Depathologizing dependency. A number of recent authors have attempted to depathologize dependency through clarification of the construct and examination of contradictions between empirical research findings and theoretical beliefs (Bornstein, 1992, 1994, 1995; 1998 a&b; Bornstein & Bowen, 1995; Holmes, 1997; Santor & Zuroff, 1997; Van Sweden, 1995; Walant, 1995). Most notably, Bornstein has pointed out that dependency is not synonymous with passivity and submission, but may also be active, with high levels of activity and assertiveness in certain situations (1995). He thus makes a distinction between passive and active dependency, and asserts that variants of both types of dependency may actually lead to adaptive, health-promoting behavior (Bornstein, 1995). Research findings indicate that dependency is associated with some attributes that enhance therapeutic movement, such as cooperativeness, compliance, suggestibility, help seeking, and interpersonal yielding (Bornstein, 1995). Dependency may also lead to more social attachment and helping behaviors: dependent children are apparently not only active in seeking support and guidance from adults (Sroufe, Fox, & Pancake, 1983), but are also more active than other children in providing support and nurturance to others (Hartup & Keller, 1960).
Most importantly, Bornstein (1995) conceptualized both active and passive dependency as conscious and unconscious strategies to attain a central underlying goal: "obtaining and maintaining nurturant, supportive relationships" (p. 71), thus firmly linking dependency with attempts to attain secure attachment. As noted above, Bowlby (1988) made the distinction between secure dependency, which allowed autonomy because of felt security, and insecure dependency, in which autonomy and exploration are inhibited by lack of felt security with an attachment figure.
There has also been controversy regarding whether difficulties in theorized life stages correlate to specific adult psychopathology. For example, Bowlby (1969/82) stated that it is "extremely misleading for the epithet eregressivei to be applied to every manifestation of attachment behavior in adult life" (p. 208). He (e.g., Bowlby, 1969/82, 1988) was central in describing outcomes related to lack of secure attachment, which includes elements of excessive dependency or independency.
But here, and in other places, there developed confusion between dependency and attachment. Although there have been attempts to clarify differences between attachment and dependency, these have not been entirely successful (cf. Ainsworth, 1972; Bowlby, 1969/82; Birthnell, 1997), and the exact nature of the relationship remains somewhat unclear. For example, Birthnell (1997) theorized that dependency was the adult version of infant attachment. However, attachment involves much more than dependency, particularly in adult relationships. It is likely that dependency represents one type or aspect of attachment.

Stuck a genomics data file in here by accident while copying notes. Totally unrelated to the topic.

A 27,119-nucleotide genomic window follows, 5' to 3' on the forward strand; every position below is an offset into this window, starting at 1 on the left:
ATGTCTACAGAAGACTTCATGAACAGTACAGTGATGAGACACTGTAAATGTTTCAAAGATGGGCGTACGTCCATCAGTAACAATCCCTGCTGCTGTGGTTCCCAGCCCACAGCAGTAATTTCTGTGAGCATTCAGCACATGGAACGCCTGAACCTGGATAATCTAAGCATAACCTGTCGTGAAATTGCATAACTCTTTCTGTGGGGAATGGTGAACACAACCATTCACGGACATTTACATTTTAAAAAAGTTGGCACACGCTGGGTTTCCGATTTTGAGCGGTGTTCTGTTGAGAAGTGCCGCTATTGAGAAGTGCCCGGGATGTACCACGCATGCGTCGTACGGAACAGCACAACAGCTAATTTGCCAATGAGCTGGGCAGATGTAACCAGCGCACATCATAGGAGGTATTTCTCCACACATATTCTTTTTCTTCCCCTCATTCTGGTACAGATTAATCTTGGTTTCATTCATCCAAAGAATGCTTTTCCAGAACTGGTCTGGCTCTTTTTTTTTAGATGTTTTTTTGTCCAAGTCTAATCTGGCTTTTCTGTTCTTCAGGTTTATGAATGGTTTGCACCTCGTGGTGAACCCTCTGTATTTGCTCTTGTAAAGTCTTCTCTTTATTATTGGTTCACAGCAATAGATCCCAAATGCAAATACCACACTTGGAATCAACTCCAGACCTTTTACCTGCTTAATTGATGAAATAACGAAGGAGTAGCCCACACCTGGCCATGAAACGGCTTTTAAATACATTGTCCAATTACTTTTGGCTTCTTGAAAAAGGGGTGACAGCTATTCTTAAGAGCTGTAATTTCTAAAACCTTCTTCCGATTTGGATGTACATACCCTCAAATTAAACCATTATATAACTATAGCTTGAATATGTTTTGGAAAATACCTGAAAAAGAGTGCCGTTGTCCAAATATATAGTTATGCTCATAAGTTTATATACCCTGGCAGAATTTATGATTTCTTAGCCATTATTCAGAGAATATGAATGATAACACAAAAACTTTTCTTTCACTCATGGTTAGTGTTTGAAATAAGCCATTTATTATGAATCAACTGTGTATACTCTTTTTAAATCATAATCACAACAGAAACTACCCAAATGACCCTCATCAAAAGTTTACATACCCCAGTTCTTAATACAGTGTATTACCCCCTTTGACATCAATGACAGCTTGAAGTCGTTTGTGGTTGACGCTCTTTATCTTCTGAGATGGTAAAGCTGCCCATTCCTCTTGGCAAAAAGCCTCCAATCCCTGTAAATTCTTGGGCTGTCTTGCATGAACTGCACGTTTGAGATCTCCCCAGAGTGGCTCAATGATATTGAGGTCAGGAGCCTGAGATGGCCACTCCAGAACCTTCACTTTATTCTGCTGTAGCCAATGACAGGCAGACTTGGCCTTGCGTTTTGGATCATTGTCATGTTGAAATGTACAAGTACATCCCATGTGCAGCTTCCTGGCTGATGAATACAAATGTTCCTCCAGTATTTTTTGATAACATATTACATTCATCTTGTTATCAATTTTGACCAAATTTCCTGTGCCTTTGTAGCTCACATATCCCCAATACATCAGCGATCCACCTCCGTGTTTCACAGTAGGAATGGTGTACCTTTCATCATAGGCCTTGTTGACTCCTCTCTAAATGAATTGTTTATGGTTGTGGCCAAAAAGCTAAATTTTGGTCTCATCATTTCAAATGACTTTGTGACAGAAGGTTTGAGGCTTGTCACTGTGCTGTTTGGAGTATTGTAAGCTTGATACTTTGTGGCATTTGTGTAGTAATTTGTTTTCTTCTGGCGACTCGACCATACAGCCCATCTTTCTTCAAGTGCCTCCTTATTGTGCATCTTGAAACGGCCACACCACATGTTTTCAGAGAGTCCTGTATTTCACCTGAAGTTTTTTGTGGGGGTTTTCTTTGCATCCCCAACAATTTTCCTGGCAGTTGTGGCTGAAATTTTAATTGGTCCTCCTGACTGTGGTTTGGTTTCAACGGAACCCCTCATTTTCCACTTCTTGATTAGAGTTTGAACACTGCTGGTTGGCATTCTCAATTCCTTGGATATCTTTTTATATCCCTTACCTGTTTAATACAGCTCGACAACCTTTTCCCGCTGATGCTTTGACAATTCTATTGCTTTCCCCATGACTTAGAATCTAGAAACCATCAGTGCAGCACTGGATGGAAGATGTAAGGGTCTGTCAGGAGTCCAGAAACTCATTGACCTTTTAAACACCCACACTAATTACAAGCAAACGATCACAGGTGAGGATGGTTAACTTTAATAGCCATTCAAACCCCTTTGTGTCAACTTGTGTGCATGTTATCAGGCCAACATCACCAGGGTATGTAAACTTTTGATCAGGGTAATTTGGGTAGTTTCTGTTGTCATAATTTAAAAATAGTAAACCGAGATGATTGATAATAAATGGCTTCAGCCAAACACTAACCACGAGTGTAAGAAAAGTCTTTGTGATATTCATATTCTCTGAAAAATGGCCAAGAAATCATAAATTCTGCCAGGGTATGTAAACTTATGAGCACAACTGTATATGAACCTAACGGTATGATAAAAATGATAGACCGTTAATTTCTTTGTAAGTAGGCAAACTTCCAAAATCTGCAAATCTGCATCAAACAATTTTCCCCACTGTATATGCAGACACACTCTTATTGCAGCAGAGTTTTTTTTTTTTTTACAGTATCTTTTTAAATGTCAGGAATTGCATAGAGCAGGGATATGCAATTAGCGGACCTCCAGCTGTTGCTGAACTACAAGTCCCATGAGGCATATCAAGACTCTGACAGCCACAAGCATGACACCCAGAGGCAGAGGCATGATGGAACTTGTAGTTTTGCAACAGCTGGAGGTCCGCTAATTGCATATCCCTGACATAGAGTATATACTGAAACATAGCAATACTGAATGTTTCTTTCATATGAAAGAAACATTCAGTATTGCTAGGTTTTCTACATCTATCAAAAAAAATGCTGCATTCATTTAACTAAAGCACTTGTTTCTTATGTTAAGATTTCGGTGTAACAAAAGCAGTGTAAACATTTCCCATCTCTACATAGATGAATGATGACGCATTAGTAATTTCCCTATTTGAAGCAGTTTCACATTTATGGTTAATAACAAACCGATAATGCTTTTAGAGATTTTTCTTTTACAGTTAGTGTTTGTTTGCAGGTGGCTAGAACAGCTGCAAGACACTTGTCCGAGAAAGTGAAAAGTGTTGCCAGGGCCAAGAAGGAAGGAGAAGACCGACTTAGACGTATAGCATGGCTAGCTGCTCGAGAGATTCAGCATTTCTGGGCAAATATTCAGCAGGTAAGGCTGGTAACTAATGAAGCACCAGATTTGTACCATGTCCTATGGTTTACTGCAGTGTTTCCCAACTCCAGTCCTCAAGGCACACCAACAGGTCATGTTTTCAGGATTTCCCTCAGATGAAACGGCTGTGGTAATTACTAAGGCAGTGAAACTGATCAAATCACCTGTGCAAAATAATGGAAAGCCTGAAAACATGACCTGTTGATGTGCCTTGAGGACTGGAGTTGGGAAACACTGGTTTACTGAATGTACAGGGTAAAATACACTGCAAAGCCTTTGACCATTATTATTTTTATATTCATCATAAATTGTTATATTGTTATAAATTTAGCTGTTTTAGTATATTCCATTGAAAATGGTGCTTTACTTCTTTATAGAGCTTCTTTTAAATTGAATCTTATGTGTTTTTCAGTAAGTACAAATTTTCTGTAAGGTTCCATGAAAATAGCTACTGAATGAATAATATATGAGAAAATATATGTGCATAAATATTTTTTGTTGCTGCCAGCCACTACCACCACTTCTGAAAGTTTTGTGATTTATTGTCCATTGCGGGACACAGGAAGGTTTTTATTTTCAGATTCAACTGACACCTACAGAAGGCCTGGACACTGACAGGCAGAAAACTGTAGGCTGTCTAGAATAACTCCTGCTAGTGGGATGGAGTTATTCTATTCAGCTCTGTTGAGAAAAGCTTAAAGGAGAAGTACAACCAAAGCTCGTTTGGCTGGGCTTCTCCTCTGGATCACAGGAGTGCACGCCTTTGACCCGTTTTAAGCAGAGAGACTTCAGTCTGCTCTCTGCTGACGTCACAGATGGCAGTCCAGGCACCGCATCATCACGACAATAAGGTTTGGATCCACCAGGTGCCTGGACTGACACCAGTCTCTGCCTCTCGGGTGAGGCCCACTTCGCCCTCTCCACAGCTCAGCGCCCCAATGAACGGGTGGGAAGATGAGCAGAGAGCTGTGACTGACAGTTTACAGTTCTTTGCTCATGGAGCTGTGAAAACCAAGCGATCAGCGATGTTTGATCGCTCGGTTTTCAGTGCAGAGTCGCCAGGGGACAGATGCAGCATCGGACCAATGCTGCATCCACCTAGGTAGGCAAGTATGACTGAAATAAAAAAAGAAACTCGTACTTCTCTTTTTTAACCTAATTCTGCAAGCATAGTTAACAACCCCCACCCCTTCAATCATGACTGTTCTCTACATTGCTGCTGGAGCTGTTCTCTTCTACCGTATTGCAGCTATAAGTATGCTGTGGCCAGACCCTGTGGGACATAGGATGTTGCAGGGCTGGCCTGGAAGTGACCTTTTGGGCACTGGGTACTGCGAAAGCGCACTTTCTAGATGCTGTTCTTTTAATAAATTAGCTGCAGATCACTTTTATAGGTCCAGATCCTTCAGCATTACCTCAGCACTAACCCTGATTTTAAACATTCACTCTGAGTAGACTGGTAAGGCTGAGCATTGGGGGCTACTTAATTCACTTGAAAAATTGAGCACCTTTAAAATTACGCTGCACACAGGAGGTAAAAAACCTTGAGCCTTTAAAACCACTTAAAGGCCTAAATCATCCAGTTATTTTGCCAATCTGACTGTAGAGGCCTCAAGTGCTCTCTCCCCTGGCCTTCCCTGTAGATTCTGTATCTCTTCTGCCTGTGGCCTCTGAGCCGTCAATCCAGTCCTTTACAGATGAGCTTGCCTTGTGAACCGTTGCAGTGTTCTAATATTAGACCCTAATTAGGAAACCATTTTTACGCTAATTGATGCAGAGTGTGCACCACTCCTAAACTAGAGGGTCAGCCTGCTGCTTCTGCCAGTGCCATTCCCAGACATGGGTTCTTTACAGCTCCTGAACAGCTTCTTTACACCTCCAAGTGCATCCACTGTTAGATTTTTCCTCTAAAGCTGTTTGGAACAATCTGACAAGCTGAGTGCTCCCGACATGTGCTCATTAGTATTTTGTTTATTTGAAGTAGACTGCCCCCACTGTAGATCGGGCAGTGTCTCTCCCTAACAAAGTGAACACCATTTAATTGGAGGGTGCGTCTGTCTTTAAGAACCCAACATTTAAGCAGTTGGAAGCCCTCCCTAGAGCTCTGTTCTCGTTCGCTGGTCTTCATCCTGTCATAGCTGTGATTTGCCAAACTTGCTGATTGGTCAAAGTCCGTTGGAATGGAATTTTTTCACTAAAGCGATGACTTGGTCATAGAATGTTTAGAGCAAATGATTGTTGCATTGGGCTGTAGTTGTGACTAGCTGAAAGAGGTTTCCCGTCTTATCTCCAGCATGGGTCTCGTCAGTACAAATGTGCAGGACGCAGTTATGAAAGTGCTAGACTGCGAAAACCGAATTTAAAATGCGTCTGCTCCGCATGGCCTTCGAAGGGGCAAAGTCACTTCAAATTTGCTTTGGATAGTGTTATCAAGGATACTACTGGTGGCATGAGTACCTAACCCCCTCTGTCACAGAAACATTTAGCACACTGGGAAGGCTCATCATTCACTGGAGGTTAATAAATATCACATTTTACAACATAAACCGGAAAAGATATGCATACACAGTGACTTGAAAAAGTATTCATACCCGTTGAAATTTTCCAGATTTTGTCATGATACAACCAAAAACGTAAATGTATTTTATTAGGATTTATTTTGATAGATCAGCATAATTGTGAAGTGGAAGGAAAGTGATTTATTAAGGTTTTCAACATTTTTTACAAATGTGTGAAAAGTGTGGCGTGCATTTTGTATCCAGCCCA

Attachment is a particular type of a broader range of affectional bonds. Affectional ties have several criteria: (1) they involve a specific person for whom another cannot substitute; (2) they are persistent rather than transitory; (3) the relationship is emotionally significant; (4) close proximity or contact is desired with the person; and (5) there is distress at involuntary separation (Cassidy, 1999, p. 12). The additional criterium required for attachment is that felt security and comfort is sought as a primary goal of the relationship by one individual from the other (Ainsworth, 1989). Dependency includes affect, cognition, and behavioral strategies (conscious and unconscious) that seek to achieve this particular goal of felt security within a secure attachment and active care taking from another until felt security has been attained.
Attempts have been made to provide some balanced perspective regarding dependency, without polarizing it with independency. Interdependencyothe capacity to function in an autonomous manner while simultaneously being able to engage in balanced and reciprocal dependency with significant others, has been emphasized by clinicians such as Balint, (1968), Guntrip (1969), Fairbairn (1946), and more recently by authors who emphasize the mutuality of the therapeutic relationship and the primacy of the relational rather than the separate self (Jordan, 1992, 1995; Notma et al., 1986).